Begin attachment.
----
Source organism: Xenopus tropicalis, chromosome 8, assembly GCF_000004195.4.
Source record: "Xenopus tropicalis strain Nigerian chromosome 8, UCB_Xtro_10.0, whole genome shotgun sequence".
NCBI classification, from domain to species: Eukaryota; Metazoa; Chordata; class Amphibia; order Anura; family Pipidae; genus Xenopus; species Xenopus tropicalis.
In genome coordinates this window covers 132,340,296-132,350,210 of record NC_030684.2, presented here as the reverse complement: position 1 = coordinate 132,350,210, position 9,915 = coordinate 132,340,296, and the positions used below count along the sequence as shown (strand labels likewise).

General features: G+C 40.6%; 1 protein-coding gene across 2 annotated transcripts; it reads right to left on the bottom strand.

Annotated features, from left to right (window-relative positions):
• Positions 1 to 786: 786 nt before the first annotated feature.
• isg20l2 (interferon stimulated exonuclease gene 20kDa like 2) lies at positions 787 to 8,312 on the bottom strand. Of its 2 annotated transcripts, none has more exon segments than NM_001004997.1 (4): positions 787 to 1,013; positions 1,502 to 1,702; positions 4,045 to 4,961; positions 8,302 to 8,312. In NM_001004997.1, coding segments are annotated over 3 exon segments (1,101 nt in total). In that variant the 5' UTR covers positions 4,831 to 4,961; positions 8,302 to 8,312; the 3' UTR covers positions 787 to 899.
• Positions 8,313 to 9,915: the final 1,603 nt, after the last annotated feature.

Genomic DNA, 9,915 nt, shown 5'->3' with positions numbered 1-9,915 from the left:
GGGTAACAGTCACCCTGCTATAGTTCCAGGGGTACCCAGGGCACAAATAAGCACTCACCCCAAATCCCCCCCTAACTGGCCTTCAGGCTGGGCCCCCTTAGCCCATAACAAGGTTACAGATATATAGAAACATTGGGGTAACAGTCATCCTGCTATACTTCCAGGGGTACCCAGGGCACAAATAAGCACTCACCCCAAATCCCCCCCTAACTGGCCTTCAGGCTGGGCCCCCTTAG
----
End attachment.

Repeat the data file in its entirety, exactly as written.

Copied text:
Source organism: Xenopus tropicalis, chromosome 8, assembly GCF_000004195.4.
Source record: "Xenopus tropicalis strain Nigerian chromosome 8, UCB_Xtro_10.0, whole genome shotgun sequence".
NCBI classification, from domain to species: Eukaryota; Metazoa; Chordata; class Amphibia; order Anura; family Pipidae; genus Xenopus; species Xenopus tropicalis.
In genome coordinates this window covers 132,340,296-132,350,210 of record NC_030684.2, presented here as the reverse complement: position 1 = coordinate 132,350,210, position 9,915 = coordinate 132,340,296, and the positions used below count along the sequence as shown (strand labels likewise).

General features: G+C 40.6%; 1 protein-coding gene across 2 annotated transcripts; it reads right to left on the bottom strand.

Annotated features, from left to right (window-relative positions):
• Positions 1 to 786: 786 nt before the first annotated feature.
• isg20l2 (interferon stimulated exonuclease gene 20kDa like 2) lies at positions 787 to 8,312 on the bottom strand. Of its 2 annotated transcripts, none has more exon segments than NM_001004997.1 (4): positions 787 to 1,013; positions 1,502 to 1,702; positions 4,045 to 4,961; positions 8,302 to 8,312. In NM_001004997.1, coding segments are annotated over 3 exon segments (1,101 nt in total). In that variant the 5' UTR covers positions 4,831 to 4,961; positions 8,302 to 8,312; the 3' UTR covers positions 787 to 899.
• Positions 8,313 to 9,915: the final 1,603 nt, after the last annotated feature.

Genomic DNA, 9,915 nt, shown 5'->3' with positions numbered 1-9,915 from the left:
GGGTAACAGTCACCCTGCTATAGTTCCAGGGGTACCCAGGGCACAAATAAGCACTCACCCCAAATCCCCCCCTAACTGGCCTTCAGGCTGGGCCCCCTTAGCCCATAACAAGGTTACAGATATATAGAAACATTGGGGTAACAGTCATCCTGCTATACTTCCAGGGGTACCCAGGGCACAAATAAGCACTCACCCCAAATCCCCCCCTAACTGGCCTTCAGGCTGGGCCCCCTTAG